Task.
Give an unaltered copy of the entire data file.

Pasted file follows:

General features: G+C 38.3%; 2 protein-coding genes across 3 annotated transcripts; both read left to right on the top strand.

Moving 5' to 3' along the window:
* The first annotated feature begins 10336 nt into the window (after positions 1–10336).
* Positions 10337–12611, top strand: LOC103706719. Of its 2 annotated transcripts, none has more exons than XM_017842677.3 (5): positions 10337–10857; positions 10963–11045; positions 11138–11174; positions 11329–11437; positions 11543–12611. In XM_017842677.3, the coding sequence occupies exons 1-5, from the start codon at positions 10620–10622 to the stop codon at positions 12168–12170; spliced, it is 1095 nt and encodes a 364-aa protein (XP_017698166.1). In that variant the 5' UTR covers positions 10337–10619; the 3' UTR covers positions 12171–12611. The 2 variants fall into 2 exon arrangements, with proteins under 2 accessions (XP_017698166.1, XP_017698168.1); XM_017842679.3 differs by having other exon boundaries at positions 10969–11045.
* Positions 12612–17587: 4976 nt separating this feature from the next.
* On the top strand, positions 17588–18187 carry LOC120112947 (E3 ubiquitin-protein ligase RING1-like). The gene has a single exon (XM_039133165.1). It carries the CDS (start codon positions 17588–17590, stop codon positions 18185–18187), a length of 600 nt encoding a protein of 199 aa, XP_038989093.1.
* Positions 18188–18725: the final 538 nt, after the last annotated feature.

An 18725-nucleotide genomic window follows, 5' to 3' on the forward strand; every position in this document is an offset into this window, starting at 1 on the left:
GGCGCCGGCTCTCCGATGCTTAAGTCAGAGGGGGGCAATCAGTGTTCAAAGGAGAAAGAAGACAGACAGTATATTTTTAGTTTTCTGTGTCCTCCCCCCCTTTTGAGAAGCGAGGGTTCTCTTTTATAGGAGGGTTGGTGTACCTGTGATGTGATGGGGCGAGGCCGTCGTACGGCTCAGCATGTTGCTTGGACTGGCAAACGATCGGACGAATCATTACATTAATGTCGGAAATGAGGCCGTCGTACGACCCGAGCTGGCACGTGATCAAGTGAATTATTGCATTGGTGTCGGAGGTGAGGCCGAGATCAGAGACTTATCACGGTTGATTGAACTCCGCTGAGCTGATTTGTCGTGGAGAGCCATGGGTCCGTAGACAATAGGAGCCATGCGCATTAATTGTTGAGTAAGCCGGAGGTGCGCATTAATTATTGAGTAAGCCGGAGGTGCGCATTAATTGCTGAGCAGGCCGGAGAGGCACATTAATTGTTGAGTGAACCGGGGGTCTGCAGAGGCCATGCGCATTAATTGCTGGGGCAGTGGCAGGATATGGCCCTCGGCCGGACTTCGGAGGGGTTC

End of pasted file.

General features: G+C 38.3%; 2 protein-coding genes across 3 annotated transcripts; both read left to right on the top strand.

Moving 5' to 3' along the window:
* The first annotated feature begins 10336 nt into the window (after positions 1–10336).
* Positions 10337–12611, top strand: LOC103706719. Of its 2 annotated transcripts, none has more exons than XM_017842677.3 (5): positions 10337–10857; positions 10963–11045; positions 11138–11174; positions 11329–11437; positions 11543–12611. In XM_017842677.3, the coding sequence occupies exons 1-5, from the start codon at positions 10620–10622 to the stop codon at positions 12168–12170; spliced, it is 1095 nt and encodes a 364-aa protein (XP_017698166.1). In that variant the 5' UTR covers positions 10337–10619; the 3' UTR covers positions 12171–12611. The 2 variants fall into 2 exon arrangements, with proteins under 2 accessions (XP_017698166.1, XP_017698168.1); XM_017842679.3 differs by having other exon boundaries at positions 10969–11045.
* Positions 12612–17587: 4976 nt separating this feature from the next.
* On the top strand, positions 17588–18187 carry LOC120112947 (E3 ubiquitin-protein ligase RING1-like). The gene has a single exon (XM_039133165.1). It carries the CDS (start codon positions 17588–17590, stop codon positions 18185–18187), a length of 600 nt encoding a protein of 199 aa, XP_038989093.1.
* Positions 18188–18725: the final 538 nt, after the last annotated feature.

An 18725-nucleotide genomic window follows, 5' to 3' on the forward strand; every position in this document is an offset into this window, starting at 1 on the left:
GGCGCCGGCTCTCCGATGCTTAAGTCAGAGGGGGGCAATCAGTGTTCAAAGGAGAAAGAAGACAGACAGTATATTTTTAGTTTTCTGTGTCCTCCCCCCCTTTTGAGAAGCGAGGGTTCTCTTTTATAGGAGGGTTGGTGTACCTGTGATGTGATGGGGCGAGGCCGTCGTACGGCTCAGCATGTTGCTTGGACTGGCAAACGATCGGACGAATCATTACATTAATGTCGGAAATGAGGCCGTCGTACGACCCGAGCTGGCACGTGATCAAGTGAATTATTGCATTGGTGTCGGAGGTGAGGCCGAGATCAGAGACTTATCACGGTTGATTGAACTCCGCTGAGCTGATTTGTCGTGGAGAGCCATGGGTCCGTAGACAATAGGAGCCATGCGCATTAATTGTTGAGTAAGCCGGAGGTGCGCATTAATTATTGAGTAAGCCGGAGGTGCGCATTAATTGCTGAGCAGGCCGGAGAGGCACATTAATTGTTGAGTGAACCGGGGGTCTGCAGAGGCCATGCGCATTAATTGCTGGGGCAGTGGCAGGATATGGCCCTCGGCCGGACTTCGGAGGGGTTC